A hundred lions have reached the beaches of India
From the forest of Gir, in the Indian state of Gujarat, the specimens moved to the west coast of the country.
I’m at least a hundred the Asiatic lions that from the forest of Gir, in the Indian state of Gujarat, reached the west coast of the country. According to experts, the unusual phenomenon shows that their natural habitat “is shrinking”. Normally, he reported to the BBC Dr. Nishith Dhariya, a wildlife scientist, is difficult for lions to adapt to coastal conditions, but “due to insufficient territory, they have no other option“.
Gir Forest, based on estimates from the local Forestry Department, mattered about 400 lions in 2020while in the rest of the state about 275 would live. Of these, 104 specimens have moved to about 300 km of the coast of Gujarat because their natural habitat has become “overcrowded”.
At one time, the species was widespread throughout the country, but their number had shrunk dangerously to a dozen in the early 20th century, mainly due to hunting and drought. Since then, efforts to save them from extinction through the establishment of the protected area – the Gir Forest Wildlife Sanctuary – have allowed population growth, but since the 1990s, more and more specimens have begun to reach coastal regions.
“Each lion normally requires an area of about 100 square kilometers and this area also includes three to four lionesses who live with their cubs – explained Shyamal Tikadar, a senior forestry official of the state -. When the cub becomes an adult, it takes control of the territory from the old lion or leaves it to find a new one”.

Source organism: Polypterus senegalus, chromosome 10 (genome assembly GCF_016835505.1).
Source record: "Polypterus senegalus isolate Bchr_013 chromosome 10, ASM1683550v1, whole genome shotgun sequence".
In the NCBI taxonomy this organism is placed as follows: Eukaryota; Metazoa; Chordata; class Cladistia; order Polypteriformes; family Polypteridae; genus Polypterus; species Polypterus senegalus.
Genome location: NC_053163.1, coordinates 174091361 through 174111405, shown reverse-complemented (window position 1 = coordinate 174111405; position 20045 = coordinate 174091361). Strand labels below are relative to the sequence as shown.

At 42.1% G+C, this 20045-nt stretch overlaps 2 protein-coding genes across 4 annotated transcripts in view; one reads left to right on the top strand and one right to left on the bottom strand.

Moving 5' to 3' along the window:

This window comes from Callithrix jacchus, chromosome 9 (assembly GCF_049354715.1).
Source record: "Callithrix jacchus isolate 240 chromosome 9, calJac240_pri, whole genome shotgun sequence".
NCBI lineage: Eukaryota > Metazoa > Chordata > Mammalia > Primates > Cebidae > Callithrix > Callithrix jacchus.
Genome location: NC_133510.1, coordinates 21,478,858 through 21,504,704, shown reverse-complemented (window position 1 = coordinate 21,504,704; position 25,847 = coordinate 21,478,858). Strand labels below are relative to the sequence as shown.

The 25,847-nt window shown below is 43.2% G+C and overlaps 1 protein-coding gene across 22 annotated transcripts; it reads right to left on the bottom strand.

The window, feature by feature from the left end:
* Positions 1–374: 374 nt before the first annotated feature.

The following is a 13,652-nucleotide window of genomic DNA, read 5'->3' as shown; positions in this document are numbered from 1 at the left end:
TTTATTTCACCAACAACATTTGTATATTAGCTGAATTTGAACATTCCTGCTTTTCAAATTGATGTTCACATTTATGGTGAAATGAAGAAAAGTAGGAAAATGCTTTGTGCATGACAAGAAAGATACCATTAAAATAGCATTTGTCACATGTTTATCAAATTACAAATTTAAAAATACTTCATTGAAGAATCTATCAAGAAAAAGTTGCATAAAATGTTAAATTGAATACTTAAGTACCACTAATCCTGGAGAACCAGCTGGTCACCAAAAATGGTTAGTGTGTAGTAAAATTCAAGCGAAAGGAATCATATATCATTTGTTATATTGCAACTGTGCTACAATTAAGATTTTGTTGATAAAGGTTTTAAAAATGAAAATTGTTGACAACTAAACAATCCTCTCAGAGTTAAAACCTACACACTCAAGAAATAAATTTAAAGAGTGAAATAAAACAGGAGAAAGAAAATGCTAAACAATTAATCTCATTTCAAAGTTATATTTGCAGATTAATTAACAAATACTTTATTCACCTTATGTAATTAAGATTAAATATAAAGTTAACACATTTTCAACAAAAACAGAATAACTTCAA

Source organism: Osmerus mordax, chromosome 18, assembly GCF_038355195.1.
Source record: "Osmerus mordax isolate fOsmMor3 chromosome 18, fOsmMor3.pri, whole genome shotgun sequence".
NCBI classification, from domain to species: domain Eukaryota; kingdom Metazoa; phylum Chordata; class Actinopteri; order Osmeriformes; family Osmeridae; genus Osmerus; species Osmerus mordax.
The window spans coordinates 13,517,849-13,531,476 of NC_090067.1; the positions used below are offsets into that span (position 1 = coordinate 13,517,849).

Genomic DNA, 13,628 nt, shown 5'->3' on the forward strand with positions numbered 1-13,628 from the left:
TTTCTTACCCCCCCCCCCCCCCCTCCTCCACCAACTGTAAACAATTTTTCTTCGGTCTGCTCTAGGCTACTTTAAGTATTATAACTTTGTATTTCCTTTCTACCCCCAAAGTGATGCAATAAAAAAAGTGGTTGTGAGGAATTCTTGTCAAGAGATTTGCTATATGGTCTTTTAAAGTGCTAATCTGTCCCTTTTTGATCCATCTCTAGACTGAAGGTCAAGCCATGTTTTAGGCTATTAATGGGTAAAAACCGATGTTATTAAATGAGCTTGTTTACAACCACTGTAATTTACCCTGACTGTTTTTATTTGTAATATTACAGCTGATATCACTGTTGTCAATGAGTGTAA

Lions reach coastal areas following the course of the Heran River, which runs through the Gir forest and flows into the Arabian Sea, in the Somnath district. This means that people like Uday Shah – who has a farm by the sea in the Veraval district, 80km from Gir Forest – are now used to seeing lions on the beach regularly. “At first, when we first saw them, we were scared, but now they don’t bother us,” Said, Shah.
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Natha Parmar, who has a farm near the Heran River, also says he and other farmers in the area are learning to live with caution and respect for lions. He helps that so far the lions have not attacked any humans.
“When we meet the lions, either we stop and make room for them or we change the way without disturbing them, “Parmar said, despite having lost at least a dozen calves killed by these big cats in recent years, he also spoke of an unexpected advantage derived from this coexistence. “Previously, we had to deal with herds of wild boars and bulls, which would have damaged all our crops. Now, this problem is almost solved”.